Fraudsters are always on the lookout for fresh ways to make money. They latch on to the latest trends and find ways to exploit them to their advantage.
With the current cryptocurrencies explosion, cybercriminals are predictably jumping on the bandwagon. Aside from emerging malware attacks such as cryptojacking and unauthorized cryptomining, fraudsters are also using some of the oldest tricks in the book.
Read on and I'll tell you about the latest tricky scams that cybercriminals are using to steal your Bitcoin and other cryptocurrencies.
Always check for HTTPS
One scam that's going around is the fake cryptocurrency exchange.
These sites are not legitimate exchanges but their authors are hoping that people will stumble into them via Google search, chat boards, social media shares and email promotions.
The most common way to check if a site is legitimate is by checking for the HTTPS prefix on its web address.
Sites using HTTPS use encryption to keep online users like you protected from cyberspies. HTTPS site identities are also verified by third-party certificate authorities.
Sites with legitimate certificates will show a green padlock with the words "Secure" and "https" on the address bar, also in green. This means a site's certificate has been properly verified and it can be trusted.
According to Reddit user chrysotileman, scammers are putting up scammy cryptocurrency exchange websites with names like "coinsmarkets.com."
But surprise, surprise, "coinsmarket.com" doesn't have a proper certificate nor the "Secure" and "HTTPS" prefixes. This is definitely a red flag for fraudulent sites.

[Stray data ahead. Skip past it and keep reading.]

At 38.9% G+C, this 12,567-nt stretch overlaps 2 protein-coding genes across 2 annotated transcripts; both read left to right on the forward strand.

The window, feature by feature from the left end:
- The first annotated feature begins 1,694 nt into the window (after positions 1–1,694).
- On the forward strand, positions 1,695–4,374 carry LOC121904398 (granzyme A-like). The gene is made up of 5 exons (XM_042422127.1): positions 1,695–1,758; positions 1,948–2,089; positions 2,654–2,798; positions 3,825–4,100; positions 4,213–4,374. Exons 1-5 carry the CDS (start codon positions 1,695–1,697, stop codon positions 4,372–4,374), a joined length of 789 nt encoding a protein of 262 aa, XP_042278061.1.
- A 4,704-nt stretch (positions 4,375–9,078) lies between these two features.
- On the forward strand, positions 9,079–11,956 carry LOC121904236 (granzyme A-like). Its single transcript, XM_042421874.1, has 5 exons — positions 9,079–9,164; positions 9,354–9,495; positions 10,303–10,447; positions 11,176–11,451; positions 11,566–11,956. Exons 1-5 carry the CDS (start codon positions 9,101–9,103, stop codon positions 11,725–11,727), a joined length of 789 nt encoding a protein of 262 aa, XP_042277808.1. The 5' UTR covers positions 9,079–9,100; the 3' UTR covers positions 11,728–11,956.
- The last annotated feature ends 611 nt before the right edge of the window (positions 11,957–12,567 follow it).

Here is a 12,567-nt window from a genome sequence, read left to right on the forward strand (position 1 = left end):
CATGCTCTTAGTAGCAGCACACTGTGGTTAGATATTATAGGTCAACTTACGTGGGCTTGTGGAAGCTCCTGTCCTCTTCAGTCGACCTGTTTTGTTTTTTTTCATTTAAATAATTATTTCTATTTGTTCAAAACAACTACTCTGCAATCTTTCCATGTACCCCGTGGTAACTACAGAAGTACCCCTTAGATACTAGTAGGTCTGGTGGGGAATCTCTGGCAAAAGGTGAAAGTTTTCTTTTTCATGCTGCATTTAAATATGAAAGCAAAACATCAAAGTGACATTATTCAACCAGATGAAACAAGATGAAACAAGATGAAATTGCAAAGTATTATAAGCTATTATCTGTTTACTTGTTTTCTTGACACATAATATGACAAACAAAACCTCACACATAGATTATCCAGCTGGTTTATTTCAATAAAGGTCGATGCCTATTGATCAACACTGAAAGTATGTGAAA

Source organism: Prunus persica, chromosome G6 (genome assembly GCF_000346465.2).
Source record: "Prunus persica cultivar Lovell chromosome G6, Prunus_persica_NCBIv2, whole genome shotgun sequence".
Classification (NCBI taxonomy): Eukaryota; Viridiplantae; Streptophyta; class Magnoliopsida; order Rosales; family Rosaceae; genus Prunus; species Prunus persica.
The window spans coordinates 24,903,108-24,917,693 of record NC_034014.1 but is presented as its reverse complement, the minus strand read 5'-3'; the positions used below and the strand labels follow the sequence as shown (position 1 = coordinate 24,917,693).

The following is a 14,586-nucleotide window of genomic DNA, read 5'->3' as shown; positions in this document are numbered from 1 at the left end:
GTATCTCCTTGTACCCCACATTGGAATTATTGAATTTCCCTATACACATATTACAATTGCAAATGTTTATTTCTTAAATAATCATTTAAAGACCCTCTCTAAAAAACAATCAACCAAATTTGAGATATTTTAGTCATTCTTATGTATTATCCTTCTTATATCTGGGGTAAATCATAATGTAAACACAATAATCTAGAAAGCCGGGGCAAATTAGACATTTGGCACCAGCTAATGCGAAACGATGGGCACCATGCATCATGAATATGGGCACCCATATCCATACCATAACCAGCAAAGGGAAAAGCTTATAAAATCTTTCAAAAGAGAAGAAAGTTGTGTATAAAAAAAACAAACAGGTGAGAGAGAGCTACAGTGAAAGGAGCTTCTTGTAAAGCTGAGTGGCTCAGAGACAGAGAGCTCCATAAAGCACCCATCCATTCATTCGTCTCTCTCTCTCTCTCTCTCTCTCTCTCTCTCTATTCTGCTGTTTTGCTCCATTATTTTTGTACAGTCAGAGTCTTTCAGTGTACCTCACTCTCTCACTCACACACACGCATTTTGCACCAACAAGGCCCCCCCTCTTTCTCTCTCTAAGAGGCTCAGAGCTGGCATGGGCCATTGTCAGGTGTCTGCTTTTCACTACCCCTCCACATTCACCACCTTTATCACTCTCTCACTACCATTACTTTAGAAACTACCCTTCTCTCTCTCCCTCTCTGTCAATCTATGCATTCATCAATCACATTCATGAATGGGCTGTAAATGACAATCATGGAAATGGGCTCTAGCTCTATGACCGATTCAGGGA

Usually, scam sites like this don't last since they are called out immediately. (As of this writing, coinsmarkets.com is no longer accessible.) But you have to keep a close eye on similar sites that promote themselves as "new cryptocurrency exchanges."
Here's how a properly secured HTTPS site should look:
Here's one trickier scam that's floating around. Cybercriminals are now creating cryptocurrency websites intended to look like the real deal, complete with a certificate and the "https" prefix. It's a practice similar to typosquatting.
What scammers are doing is securing URLs that are similar to the real ones. In Reddit user evantbyrne's example, instead of binance.com, scammers created a site with a URL of biṇaṇce.com, adding subtle character changes to the original.
Notice the small dots on the small n's. In a web browser, these slight differences are not readily apparent.
Since the fake URL looks so similar to the original, unsuspecting victims might mistake it for the real deal and log in with their credentials.
If you fall for it, then it's game over. Cybercrooks can now take control of your account and steal your cryptocurrency stash.
How to prevent getting scammed
The good news is these scams are avoidable. Essentially typosquatting is a sneaky version of a phishing scam. The criminal waits for someone to land on the fake site to steal their login credentials.
That makes it extremely critical to double check a website's certificate and HTTPS status. Always look for the green padlock with the words "Secure" and "https" on the address bar, especially on sites that require you to log in.
Next, as described in this article, always double check the URL on a link before entering sensitive information. If you're positive that a site is legitimate, look at the URL in the address bar and make sure it's spelled correctly. For added safety, manually type an address then bookmark it.
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